Current Surgery Reports

, 6:1 | Cite as

Rescue in Acute Care Surgery: Evolving Definitions and Metrics

  • Alexandra BriggsEmail author
  • Andrew B. Peitzman
  • Jason L. Sperry
Trauma Surgery (J. Diaz, Section Editor)
Part of the following topical collections:
  1. Trauma Surgery


Purpose of Review

Rescue is salvage of a patient after the development of a complication. This review describes the origins of this concept and provides an update on the factors influencing the ability to rescue acute care surgery (ACS) patients.

Recent Findings

The current literature on rescue in ACS reveals the complex interplay of patient and hospital characteristics that shape the development of complications and mortality during admission. Our unique patient population requires careful monitoring and timely intervention to achieve optimal outcomes. The definition of rescue in ACS patients is evolving based upon our understanding of preventability of adverse events and death, as well as the often emergent nature of our practice.


Surgical rescue is an essential component of the practice of Acute Care Surgery, encompassing the care of the injured patient, interventions for acute surgical pathology, and management of operative and procedural complications. The ability to rescue requires not only the skill of individual practitioners, but also the resources and commitment of entire institutions.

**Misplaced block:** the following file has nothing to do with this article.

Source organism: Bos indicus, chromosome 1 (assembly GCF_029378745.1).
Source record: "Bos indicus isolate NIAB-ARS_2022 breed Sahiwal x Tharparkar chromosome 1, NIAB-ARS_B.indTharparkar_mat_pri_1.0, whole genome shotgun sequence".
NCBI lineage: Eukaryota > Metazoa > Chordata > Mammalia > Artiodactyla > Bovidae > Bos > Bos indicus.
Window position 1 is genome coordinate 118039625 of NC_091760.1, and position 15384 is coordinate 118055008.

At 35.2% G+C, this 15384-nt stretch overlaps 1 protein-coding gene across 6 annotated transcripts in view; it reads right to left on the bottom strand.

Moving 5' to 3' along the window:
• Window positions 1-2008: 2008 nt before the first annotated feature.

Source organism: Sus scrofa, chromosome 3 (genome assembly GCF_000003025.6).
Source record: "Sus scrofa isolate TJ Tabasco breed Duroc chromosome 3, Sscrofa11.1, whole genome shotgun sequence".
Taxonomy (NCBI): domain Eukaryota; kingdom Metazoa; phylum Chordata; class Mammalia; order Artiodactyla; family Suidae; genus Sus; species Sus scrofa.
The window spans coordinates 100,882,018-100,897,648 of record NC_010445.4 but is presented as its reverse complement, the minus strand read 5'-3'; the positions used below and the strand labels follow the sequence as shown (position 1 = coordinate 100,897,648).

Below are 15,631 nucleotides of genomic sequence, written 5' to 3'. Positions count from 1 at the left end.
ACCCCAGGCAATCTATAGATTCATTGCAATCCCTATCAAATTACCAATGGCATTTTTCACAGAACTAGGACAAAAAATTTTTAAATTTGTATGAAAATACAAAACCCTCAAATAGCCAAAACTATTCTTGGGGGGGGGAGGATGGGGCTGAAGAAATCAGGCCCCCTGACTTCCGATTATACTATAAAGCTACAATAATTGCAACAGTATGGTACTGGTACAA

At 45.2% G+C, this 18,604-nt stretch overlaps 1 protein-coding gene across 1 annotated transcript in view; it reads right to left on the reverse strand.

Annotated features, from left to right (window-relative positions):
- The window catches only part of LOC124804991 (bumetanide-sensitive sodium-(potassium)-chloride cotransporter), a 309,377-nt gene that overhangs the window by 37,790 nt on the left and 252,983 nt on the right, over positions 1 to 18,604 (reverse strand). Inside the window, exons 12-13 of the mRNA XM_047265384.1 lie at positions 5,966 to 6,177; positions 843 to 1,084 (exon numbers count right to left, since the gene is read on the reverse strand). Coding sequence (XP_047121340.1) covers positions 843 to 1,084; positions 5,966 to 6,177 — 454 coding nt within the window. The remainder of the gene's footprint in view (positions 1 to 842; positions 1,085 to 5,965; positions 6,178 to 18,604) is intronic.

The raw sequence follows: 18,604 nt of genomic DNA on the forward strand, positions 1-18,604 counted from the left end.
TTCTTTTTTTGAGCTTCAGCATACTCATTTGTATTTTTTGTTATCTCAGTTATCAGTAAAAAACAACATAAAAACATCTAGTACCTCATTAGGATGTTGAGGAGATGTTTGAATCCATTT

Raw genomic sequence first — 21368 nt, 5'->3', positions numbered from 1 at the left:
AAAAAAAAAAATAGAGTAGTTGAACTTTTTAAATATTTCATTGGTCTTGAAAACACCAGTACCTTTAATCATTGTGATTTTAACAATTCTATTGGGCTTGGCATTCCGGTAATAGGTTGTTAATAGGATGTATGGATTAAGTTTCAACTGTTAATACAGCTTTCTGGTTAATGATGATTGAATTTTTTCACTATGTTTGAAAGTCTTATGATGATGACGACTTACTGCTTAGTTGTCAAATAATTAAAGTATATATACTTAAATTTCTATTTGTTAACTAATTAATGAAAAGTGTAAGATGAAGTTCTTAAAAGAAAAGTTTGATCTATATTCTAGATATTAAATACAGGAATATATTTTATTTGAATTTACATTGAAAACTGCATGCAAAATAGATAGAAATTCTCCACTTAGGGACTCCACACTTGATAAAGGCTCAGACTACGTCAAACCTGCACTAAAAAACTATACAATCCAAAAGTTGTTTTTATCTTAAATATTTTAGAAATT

Surgical rescue Failure to rescue Acute care surgery Emergency general surgery 


Compliance with Ethics Guidelines

Conflict of interest

The authors declare no conflicts of interest relevant to this manuscript.

Human and Animal Rights and Informed Consent

This article does not contain any studies with human or animal subjects performed by any of the authors.


Papers of particular interest, published recently, have been highlighted as: ∙ Of importance ∙∙ Of major importance

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Copyright information

© Springer Science+Business Media, LLC, part of Springer Nature 2018

Authors and Affiliations

  • Alexandra Briggs
    • 1
    Email author
  • Andrew B. Peitzman
    • 1
  • Jason L. Sperry
    • 1
  1. 1.Division of Trauma and Acute Care Surgery, Department of SurgeryUniversity of Pittsburgh Medical CenterPittsburghUSA

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